wait a second while i do my sums . . . . somewhat surprisingly, my expected value calculation seems to confirm that it's worth trying to stop global warming.

hmmmmm, let me double check my math . . . . yes, that's what it shows. so there you have it. etc.

Since there is also a non-zero chance that we face global cooling, why aren't we doing all we can to add CO2 to the atmosphere to prevent that possibility?
(No, I'm not suggesting we do that either.)

ShakespearesFool, it's a good question. I would argue that 1) we are justified in believing that harmful warming is much more likely than harmful cooling; 2) Even under uncertainty, the much-more-likely concern trumps the less-likely concern.

Also worth noting: In order to make a mathematical decision about this, you need some estimate of confidence in the climate models. Happily, the reason we are so fuzzy about the accuracy of our models is because we've been making such rapid scientific progress and are using techniques we have not used for very long at all. An endogenous treatment of certainty may push us further in the direction of "start with modest emissions reductions in the near term" while we wait to figure out what's really going on.

(Apologize for all the posts)
Just to respond to MD's questions, first I'd like to admit that I'm just an interested citizen, I can't claim to have any special insight about these hard problems.

To respond to the three points:
1) Nothing special to say here, to convince you that negotiation could be productive. "We" (the G8, perhaps) can prod them with the carrot and the stick. It's not essentially different from any other major diplomatic undertaking. I agree this is a very hard sell.
2) We should offer transfers if it increases our expected utility. I agree that politics will be a hurdle here.
3) We should subsidize R&D if it increases our expected utility, regardless of free-rider problems.

"if it increases our expected utility"

We already know that acting to mitigate climate change will not increase the expected utility of the current generation. Any existing "we" that acts to address this problem will incur costs that will not be compensated by benefits over their or their children's life times. The investment won't be worth it compared to other uses. The compensation for the investment is incurred almost exclusively by future people. This is true because of the large time lags between mitigation efforts and the arrival of benefits in the form of avoided climate change.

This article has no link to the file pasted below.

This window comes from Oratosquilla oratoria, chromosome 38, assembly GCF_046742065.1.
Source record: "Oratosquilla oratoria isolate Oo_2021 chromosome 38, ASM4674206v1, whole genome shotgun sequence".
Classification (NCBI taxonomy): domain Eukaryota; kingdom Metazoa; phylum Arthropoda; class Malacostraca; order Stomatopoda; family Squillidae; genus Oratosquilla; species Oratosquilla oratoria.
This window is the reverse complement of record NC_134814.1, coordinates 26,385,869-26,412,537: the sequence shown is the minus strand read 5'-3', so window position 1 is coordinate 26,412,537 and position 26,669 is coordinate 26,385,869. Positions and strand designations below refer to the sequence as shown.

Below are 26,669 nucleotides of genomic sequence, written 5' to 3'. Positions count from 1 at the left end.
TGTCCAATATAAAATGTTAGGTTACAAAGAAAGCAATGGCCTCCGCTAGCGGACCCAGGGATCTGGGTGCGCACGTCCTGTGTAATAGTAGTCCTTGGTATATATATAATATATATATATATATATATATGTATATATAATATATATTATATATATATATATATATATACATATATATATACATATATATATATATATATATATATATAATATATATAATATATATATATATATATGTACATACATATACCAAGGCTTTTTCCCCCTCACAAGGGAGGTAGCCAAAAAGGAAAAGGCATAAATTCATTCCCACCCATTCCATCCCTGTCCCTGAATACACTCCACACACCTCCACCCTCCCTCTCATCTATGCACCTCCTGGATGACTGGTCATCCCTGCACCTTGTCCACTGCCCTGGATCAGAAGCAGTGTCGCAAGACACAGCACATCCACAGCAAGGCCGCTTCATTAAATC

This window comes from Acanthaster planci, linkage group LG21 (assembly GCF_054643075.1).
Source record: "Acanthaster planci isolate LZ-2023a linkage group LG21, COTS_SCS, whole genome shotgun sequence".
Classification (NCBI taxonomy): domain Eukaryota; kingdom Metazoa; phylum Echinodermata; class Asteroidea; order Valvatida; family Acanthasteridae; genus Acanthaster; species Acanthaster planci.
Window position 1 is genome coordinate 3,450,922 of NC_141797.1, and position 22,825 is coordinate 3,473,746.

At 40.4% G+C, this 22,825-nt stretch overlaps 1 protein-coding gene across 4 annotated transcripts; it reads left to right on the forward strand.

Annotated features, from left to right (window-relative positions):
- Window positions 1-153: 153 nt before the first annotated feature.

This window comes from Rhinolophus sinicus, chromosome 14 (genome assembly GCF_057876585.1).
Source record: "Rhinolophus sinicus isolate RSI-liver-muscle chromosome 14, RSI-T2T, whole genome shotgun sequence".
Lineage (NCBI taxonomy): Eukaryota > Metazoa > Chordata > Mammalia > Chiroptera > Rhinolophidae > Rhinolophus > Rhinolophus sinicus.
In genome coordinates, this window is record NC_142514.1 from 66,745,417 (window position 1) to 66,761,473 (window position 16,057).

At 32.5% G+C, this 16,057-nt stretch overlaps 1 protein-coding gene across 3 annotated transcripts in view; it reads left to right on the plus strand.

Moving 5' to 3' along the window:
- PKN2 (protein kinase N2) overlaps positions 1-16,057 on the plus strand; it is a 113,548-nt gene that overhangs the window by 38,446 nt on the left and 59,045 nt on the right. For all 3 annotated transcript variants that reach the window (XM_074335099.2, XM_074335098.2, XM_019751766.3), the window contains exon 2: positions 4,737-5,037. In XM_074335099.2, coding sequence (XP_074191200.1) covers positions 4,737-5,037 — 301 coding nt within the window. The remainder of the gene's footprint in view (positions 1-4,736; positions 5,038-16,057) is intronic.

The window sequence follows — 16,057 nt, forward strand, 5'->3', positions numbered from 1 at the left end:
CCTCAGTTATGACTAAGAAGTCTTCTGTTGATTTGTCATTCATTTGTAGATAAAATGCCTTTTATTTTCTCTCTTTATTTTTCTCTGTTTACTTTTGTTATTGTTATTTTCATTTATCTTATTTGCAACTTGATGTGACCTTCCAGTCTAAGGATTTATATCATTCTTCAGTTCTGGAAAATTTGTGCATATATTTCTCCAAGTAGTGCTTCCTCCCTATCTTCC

(Note, not an argument for in action just an clarification of what kind of collective action problem we face)

Re: mike v.'s wrinkle example.

First, as already noted, there is no conceivable case where we would have anything approaching certainty about events occurring in 200 years. And it is that fact that is doing the real work of making the one-time expenditure in that scenario sound unappealing, not discount rates.

If we did have certainty about that wrinkle (or a certain estimate of its probability), then the crippling one-time expenditure would be worth it. The perpetual .1% declining rate of consumption would leave everyone immiserated after a century or two forever. The thousands of years of <$50/yr consumption people count just as much as current people. This is the moral philosophy calculus that TC alluded to in point #1. The low discount rate here does not lead to any absurd results.

Dan says:
"First, as already noted, there is no conceivable case where we would have anything approaching certainty about events occurring in 200 years. And it is that fact that is doing the real work of making the one-time expenditure in that scenario sound unappealing, not discount rates.

If we did have certainty about that wrinkle (or a certain estimate of its probability), then the crippling one-time expenditure would be worth it. The perpetual .1% declining rate of consumption would leave everyone immiserated after a century or two forever. The thousands of years of <$50/yr consumption people count just as much as current people. This is the moral philosophy calculus that TC alluded to in point #1. The low discount rate here does not lead to any absurd results." Point 1 is beside the point. Nordaus's example is about discounting. Assume (for the sake of argument) that we know these events would happen with certainty. Point 2: Really?? You would make this tradeoff?? A 60% decline in real per capita consumption TODAY to avoid a tiny (1/10 of one percent) decline in per capita consumption among a group that is ORDERS OF MAGNITUDE wealthier??? Do you also advocate large taxes on today's poor to benefit today's rich? If you believe in the "fairness" of the first tradeoff, you ought to believe in the fairness of the second.

There is not merely a 3 percent probability of mass species extinctions, however. There is a 100-percent probability that wildlife species extinctions, already in the pipeline everywhere due to habitat clearance and fragmentation, will be greatly accelerated by even moderate amounts of climate change. It is a simple deduction in ecology. I very much hope that you would prove it wrong:

Effects of climate change on fragmented wildlife ecosystems:


(1) Ecosystems have at least a two-step-fractal CLUMPED distribution, local and regional, and at the regional level they are divided by ecotones or geographic features.